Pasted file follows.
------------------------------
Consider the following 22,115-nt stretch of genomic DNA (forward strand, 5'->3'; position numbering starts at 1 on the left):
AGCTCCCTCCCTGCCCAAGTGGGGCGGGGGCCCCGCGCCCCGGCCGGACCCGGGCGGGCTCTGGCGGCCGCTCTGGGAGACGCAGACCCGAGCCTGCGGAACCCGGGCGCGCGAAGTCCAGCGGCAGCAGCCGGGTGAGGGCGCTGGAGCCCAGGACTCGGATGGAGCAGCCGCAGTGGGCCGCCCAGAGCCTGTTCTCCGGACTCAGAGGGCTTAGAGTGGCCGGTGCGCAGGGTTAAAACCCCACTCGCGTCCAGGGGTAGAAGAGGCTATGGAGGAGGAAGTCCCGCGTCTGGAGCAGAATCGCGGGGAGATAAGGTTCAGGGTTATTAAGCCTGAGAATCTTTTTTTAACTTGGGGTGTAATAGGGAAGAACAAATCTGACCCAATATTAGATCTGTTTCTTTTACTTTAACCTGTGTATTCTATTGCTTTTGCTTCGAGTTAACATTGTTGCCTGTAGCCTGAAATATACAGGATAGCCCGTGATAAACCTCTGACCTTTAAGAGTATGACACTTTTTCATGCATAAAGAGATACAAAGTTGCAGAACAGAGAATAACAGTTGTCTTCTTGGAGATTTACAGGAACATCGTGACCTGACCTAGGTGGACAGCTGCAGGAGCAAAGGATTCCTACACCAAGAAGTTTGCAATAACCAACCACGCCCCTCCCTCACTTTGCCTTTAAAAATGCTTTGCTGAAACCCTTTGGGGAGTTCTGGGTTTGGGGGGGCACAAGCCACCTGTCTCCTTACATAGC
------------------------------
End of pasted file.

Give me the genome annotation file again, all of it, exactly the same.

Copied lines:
Consider the following 22,115-nt stretch of genomic DNA (forward strand, 5'->3'; position numbering starts at 1 on the left):
AGCTCCCTCCCTGCCCAAGTGGGGCGGGGGCCCCGCGCCCCGGCCGGACCCGGGCGGGCTCTGGCGGCCGCTCTGGGAGACGCAGACCCGAGCCTGCGGAACCCGGGCGCGCGAAGTCCAGCGGCAGCAGCCGGGTGAGGGCGCTGGAGCCCAGGACTCGGATGGAGCAGCCGCAGTGGGCCGCCCAGAGCCTGTTCTCCGGACTCAGAGGGCTTAGAGTGGCCGGTGCGCAGGGTTAAAACCCCACTCGCGTCCAGGGGTAGAAGAGGCTATGGAGGAGGAAGTCCCGCGTCTGGAGCAGAATCGCGGGGAGATAAGGTTCAGGGTTATTAAGCCTGAGAATCTTTTTTTAACTTGGGGTGTAATAGGGAAGAACAAATCTGACCCAATATTAGATCTGTTTCTTTTACTTTAACCTGTGTATTCTATTGCTTTTGCTTCGAGTTAACATTGTTGCCTGTAGCCTGAAATATACAGGATAGCCCGTGATAAACCTCTGACCTTTAAGAGTATGACACTTTTTCATGCATAAAGAGATACAAAGTTGCAGAACAGAGAATAACAGTTGTCTTCTTGGAGATTTACAGGAACATCGTGACCTGACCTAGGTGGACAGCTGCAGGAGCAAAGGATTCCTACACCAAGAAGTTTGCAATAACCAACCACGCCCCTCCCTCACTTTGCCTTTAAAAATGCTTTGCTGAAACCCTTTGGGGAGTTCTGGGTTTGGGGGGGCACAAGCCACCTGTCTCCTTACATAGC